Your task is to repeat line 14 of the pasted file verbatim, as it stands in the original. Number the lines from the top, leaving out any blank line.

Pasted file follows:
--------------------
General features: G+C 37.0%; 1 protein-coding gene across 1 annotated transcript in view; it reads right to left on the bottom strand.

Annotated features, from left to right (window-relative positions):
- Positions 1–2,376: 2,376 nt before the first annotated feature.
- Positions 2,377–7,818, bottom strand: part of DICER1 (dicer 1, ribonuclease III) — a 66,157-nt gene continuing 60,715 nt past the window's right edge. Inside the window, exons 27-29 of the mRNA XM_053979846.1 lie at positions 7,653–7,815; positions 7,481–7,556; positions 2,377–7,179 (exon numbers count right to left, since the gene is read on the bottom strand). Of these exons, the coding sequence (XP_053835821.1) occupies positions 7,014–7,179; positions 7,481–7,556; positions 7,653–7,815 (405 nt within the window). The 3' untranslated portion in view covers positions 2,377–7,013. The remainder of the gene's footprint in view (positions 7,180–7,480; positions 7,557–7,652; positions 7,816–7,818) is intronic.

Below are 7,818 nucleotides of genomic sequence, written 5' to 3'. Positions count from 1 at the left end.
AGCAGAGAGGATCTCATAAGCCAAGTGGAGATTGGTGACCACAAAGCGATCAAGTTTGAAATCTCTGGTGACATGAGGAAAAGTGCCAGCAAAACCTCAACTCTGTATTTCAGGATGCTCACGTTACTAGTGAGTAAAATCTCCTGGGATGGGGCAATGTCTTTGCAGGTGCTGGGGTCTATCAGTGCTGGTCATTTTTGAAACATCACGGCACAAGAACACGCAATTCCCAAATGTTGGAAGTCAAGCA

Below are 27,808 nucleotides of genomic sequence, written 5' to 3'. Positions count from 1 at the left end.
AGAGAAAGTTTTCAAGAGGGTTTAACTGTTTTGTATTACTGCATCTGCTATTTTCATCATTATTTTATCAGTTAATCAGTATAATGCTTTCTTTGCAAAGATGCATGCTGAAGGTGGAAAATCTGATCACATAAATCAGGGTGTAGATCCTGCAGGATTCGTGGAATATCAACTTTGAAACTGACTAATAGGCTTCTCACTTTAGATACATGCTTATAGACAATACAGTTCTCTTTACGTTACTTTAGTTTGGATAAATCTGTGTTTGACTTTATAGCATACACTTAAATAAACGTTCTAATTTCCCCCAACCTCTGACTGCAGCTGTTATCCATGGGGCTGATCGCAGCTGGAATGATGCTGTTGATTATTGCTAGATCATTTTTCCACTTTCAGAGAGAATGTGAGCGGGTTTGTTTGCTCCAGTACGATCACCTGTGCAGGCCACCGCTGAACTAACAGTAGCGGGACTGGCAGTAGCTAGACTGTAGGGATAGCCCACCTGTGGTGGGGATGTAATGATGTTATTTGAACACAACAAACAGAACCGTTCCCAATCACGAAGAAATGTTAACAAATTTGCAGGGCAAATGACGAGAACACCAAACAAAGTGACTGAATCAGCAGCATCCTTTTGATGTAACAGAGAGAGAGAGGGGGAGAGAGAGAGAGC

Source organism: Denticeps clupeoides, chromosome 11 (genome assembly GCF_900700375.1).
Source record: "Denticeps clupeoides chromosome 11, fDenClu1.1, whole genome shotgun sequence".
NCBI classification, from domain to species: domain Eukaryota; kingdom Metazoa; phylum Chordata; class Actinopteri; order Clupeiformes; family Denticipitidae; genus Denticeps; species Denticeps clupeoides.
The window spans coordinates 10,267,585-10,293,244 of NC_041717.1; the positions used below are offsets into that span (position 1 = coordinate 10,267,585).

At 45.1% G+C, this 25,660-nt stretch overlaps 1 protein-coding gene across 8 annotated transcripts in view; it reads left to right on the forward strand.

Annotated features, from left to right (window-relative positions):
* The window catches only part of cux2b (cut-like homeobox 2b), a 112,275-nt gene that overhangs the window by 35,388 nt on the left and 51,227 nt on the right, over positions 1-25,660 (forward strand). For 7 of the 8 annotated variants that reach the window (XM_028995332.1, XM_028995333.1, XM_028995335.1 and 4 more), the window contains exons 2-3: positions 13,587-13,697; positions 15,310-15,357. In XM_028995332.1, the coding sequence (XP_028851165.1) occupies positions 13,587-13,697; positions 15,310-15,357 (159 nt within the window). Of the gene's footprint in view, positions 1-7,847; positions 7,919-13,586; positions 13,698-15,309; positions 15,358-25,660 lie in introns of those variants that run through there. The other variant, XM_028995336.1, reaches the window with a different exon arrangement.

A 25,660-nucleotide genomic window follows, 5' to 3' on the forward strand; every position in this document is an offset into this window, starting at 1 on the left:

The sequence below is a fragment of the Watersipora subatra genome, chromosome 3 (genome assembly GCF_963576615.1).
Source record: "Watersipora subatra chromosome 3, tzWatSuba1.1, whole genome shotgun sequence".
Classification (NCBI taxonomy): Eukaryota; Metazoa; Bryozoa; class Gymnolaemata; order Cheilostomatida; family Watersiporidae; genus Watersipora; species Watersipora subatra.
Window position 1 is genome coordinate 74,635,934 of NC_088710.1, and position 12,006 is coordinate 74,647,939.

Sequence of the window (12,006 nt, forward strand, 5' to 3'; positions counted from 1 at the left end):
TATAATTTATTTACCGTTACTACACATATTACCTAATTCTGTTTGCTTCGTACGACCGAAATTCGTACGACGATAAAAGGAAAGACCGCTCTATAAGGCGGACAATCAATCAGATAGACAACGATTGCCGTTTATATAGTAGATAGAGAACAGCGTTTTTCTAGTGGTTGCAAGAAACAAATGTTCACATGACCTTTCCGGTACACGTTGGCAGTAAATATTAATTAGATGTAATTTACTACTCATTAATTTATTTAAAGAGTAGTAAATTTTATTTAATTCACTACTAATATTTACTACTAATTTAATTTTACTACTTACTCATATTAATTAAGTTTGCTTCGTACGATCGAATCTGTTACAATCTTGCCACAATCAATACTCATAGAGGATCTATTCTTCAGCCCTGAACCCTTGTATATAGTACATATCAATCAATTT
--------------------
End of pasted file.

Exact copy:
Annotated features, from left to right (window-relative positions):